The Leash Rule

Chase is the kind of dog that needs to be on a leash. It doesn't matter that he always comes back, knocking on the front door to be let inside. The problem is that he won't come when called, unless I channel my inner Linda Blair Exorcist voice and even then, he weighs the value of freedom over the fact that he might be in trouble. I thought that I had conveyed the leash rule adequately enough to my friend, Stephen. I realized that I was wrong when I pulled up at my condo one afternoon and saw him sitting on an air conditioning unit near the entrance to the woods. Puzzled, I walked over to him and noticed a bottle of beer in one hand and the leash in the other.

"He got away and won't come back," Stephen told me, swinging his legs and taking another swig of beer. "He keeps coming to the edge of the woods to taunt me, " he insisted.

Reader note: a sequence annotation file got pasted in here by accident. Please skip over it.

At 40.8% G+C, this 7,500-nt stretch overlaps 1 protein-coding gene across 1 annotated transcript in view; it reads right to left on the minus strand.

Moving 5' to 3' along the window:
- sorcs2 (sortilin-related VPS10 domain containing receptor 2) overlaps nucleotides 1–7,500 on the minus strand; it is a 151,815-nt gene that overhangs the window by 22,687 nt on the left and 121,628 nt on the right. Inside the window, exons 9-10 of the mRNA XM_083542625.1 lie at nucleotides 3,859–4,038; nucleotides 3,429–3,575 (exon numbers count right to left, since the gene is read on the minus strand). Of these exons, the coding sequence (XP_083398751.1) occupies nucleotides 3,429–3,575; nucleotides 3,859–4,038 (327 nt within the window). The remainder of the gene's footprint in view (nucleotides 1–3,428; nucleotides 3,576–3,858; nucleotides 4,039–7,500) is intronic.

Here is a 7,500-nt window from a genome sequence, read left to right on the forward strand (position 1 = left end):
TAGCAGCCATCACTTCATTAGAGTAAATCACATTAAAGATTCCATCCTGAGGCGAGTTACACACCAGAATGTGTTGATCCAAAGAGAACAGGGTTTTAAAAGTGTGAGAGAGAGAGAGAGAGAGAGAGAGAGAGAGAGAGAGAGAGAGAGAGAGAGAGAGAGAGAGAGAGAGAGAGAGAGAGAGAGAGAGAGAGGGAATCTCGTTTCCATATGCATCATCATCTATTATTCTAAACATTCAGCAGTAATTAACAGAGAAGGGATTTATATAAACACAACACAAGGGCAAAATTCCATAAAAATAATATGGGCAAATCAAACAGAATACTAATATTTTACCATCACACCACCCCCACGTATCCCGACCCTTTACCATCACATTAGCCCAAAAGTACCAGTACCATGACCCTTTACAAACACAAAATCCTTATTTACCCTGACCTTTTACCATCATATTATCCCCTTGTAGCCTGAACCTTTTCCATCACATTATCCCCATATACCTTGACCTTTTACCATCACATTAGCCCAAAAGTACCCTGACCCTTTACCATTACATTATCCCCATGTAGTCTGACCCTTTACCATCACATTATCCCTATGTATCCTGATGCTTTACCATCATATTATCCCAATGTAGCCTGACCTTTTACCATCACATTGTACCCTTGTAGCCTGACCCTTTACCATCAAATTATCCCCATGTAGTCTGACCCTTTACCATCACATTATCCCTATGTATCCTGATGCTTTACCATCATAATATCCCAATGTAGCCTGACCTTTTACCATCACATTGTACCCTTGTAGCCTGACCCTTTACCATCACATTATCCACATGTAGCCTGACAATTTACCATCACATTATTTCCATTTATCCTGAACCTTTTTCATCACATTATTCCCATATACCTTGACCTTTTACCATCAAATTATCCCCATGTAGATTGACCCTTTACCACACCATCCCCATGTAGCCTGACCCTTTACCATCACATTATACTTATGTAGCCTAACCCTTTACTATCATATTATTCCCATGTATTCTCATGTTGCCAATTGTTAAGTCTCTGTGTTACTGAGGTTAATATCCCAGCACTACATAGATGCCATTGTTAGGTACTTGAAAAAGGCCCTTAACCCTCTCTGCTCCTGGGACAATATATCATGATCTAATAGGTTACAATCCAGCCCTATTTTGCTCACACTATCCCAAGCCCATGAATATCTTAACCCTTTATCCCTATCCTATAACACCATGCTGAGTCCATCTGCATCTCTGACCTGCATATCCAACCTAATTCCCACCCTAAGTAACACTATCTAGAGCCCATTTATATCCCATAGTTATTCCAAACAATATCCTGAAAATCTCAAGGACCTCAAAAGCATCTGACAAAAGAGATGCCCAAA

I wanted to question how that happened since it didn't appear that the collar was attached to the leash, however I held back the sarcasm and asked when he last saw Chase. Apparently the last taunting occurred less than twenty minutes before my arrival. I gingerly entered the woods in my practical 3-inch heels and walked until I reached the clearing. Stephen trailed behind me insisting that the dog was the devil and couldn't be made to do anything (unlike his perfect tiny dogs that could be carried around in a pocketbook.) As the sun shone brightly onto the wildflowers and butterflies darting around the small clearing, I called for Chase. A small white head poked out from his hiding place and he walked slowly yet deliberately toward me. His eyes fixated on Stephen and Chase froze, refusing to budge. I had to send Stephen away and Chase ran at me, full speed nearly knocking me over. Leash securely in place, we catwalked out of the woods and across the parking lot to where Stephen was waiting. I'm sure that we both had a smug look on our faces.

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